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Calcium waves heart

Felix Hohendanner, Jaime DeSantiago, Frank R Heinzel, Lothar A Blatter
We tested the hypothesis that in atrial myocytes from a rabbit left ventricular heart failure (HF) model, spatial inhomogeneity and temporal dyssynchrony of Ca removal during excitation-contraction coupling together with increased Na/Ca exchange (NCX) activity generates a substrate for proarrhythmic Ca release. Ca removal occurs via Ca reuptake into the sarcoplasmic reticulum and extrusion via NCX exclusively in the cell periphery since rabbit atrial myocytes lack transverse tubules. Ca removal kinetics were assessed by the time constant τ of decay of local peripheral subsarcolemmal (SS) and central (CT) action potential (AP) induced Ca transients (CaTs) recorded in confocal line scan mode (using Fluo-4)...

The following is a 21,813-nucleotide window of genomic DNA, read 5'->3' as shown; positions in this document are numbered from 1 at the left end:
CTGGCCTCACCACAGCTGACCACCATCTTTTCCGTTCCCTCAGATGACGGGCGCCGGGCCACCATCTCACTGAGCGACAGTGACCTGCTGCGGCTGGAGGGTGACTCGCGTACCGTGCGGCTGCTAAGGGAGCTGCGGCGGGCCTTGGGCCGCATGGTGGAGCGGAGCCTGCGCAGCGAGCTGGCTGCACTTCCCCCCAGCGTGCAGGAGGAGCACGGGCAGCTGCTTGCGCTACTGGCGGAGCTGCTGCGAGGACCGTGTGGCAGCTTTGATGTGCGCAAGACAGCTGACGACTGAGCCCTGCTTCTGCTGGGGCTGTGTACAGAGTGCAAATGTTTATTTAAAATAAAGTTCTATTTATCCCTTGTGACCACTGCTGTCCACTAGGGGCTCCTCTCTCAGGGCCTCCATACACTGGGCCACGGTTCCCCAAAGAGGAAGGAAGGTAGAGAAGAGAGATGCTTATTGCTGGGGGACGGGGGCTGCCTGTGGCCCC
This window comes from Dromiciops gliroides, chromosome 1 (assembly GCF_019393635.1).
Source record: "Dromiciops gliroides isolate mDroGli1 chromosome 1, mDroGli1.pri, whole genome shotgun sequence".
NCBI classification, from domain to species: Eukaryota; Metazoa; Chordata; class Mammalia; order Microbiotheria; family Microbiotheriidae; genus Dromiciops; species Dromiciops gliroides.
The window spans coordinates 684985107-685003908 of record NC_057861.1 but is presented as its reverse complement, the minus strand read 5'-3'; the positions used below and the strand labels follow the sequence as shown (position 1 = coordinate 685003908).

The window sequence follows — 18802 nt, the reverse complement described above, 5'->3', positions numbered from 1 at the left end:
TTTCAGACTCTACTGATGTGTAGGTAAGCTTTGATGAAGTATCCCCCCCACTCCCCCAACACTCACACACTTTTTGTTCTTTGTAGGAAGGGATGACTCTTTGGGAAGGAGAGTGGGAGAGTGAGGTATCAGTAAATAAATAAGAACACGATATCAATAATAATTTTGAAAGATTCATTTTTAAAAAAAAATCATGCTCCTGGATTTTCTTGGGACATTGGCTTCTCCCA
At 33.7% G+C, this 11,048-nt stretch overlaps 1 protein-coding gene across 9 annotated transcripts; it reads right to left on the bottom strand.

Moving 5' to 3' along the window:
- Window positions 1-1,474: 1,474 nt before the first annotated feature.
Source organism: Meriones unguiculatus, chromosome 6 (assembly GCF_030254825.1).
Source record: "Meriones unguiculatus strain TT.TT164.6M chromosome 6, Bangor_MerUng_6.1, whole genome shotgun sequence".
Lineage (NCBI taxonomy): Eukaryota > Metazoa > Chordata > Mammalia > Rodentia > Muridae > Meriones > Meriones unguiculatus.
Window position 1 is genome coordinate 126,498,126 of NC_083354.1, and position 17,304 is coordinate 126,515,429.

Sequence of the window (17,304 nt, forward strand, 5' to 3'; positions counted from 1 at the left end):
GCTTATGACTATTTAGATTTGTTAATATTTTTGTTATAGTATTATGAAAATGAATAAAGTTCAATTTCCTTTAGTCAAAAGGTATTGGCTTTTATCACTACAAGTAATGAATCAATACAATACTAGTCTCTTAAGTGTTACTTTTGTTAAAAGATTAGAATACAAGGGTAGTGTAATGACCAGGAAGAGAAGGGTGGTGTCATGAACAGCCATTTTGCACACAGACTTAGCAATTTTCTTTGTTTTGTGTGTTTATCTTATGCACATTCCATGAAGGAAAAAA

September 30, 2016: American Journal of Physiology. Heart and Circulatory Physiology
Kevin K Chiou, Jason W Rocks, Christina Yingxian Chen, Sangkyun Cho, Koen E Merkus, Anjali Rajaratnam, Patrick Robison, Manorama Tewari, Kenneth Vogel, Stephanie F Majkut, Benjamin L Prosser, Dennis E Discher, Andrea J Liu
In the beating heart, cardiac myocytes (CMs) contract in a coordinated fashion, generating contractile wave fronts that propagate through the heart with each beat. Coordinating this wave front requires fast and robust signaling mechanisms between CMs. The primary signaling mechanism has long been identified as electrical: gap junctions conduct ions between CMs, triggering membrane depolarization, intracellular calcium release, and actomyosin contraction. In contrast, we propose here that, in the early embryonic heart tube, the signaling mechanism coordinating beats is mechanical rather than electrical...